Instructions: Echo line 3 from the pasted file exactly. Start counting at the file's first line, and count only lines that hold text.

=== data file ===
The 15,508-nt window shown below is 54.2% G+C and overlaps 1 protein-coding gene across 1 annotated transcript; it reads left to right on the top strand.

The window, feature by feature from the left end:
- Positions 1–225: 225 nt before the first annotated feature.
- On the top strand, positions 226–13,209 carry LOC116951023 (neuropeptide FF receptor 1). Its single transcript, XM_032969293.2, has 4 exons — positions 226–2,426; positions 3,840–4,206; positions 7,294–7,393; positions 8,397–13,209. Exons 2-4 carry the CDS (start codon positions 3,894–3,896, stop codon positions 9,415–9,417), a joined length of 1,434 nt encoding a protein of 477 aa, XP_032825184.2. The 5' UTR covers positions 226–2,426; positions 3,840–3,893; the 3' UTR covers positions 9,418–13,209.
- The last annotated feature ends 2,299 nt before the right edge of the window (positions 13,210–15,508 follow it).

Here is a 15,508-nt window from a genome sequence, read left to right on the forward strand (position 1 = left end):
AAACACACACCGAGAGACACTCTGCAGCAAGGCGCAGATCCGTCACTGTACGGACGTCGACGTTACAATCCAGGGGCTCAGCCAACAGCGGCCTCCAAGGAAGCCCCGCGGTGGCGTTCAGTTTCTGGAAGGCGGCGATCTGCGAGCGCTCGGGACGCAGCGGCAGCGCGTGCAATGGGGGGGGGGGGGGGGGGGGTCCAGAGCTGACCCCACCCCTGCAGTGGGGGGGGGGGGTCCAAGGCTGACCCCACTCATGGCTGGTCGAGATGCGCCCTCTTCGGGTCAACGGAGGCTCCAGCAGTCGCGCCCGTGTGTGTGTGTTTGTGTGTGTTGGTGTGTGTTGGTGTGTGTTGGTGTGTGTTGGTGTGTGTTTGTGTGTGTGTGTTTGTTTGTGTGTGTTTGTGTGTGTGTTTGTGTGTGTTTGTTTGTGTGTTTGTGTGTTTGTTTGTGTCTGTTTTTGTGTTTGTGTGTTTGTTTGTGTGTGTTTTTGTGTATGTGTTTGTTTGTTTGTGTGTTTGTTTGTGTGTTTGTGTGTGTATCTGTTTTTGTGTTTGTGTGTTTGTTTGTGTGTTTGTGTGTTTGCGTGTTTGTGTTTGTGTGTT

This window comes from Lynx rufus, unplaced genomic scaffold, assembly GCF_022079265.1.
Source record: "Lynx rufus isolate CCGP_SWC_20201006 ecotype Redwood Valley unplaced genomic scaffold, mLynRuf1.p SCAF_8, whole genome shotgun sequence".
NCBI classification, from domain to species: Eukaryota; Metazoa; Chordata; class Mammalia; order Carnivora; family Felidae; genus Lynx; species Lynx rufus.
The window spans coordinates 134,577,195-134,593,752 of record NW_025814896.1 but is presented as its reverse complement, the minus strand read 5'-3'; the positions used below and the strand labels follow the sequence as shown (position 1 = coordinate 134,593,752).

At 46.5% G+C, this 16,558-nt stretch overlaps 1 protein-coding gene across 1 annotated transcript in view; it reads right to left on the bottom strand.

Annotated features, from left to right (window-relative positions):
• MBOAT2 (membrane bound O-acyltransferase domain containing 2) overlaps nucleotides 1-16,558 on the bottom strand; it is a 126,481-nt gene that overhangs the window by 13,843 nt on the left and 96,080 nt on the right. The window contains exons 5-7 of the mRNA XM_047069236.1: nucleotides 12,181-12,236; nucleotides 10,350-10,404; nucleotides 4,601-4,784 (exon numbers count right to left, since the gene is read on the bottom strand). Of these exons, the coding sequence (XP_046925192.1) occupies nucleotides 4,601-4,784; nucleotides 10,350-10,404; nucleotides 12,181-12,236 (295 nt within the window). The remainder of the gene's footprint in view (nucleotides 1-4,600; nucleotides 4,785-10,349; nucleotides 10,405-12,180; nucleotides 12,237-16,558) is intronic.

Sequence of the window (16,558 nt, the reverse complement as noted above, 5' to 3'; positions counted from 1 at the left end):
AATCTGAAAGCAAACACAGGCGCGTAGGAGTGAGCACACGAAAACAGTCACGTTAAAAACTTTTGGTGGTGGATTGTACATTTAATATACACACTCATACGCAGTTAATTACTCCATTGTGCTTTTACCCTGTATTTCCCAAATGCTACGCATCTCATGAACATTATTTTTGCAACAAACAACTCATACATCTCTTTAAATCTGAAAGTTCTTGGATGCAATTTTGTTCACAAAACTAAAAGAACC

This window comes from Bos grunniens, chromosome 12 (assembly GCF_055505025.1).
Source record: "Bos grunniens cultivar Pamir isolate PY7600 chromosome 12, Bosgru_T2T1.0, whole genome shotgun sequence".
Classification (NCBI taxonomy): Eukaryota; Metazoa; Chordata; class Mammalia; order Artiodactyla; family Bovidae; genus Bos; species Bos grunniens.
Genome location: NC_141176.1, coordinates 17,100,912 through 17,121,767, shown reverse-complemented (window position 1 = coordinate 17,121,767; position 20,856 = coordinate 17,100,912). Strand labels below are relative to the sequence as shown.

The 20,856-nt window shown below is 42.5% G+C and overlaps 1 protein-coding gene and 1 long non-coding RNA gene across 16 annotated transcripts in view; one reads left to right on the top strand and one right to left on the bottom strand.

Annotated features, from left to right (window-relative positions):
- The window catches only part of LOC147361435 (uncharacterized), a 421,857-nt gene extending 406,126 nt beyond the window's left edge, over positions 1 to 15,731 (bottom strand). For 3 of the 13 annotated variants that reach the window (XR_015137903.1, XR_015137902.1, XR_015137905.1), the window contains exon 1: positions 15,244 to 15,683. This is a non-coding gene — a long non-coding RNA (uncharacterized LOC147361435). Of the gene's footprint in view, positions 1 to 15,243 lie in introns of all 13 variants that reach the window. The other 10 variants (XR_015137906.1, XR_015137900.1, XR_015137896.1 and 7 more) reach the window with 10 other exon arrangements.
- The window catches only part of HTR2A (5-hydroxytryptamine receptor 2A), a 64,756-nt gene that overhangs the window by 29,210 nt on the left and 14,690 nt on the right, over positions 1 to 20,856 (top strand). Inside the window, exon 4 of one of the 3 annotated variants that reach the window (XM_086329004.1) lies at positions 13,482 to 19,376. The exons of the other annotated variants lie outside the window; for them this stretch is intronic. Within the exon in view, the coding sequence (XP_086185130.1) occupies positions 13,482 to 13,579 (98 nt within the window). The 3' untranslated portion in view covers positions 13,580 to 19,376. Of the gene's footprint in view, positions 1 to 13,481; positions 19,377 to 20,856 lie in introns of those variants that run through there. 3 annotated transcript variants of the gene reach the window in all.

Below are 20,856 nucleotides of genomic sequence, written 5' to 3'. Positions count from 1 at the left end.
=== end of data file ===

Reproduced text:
- Positions 1–225: 225 nt before the first annotated feature.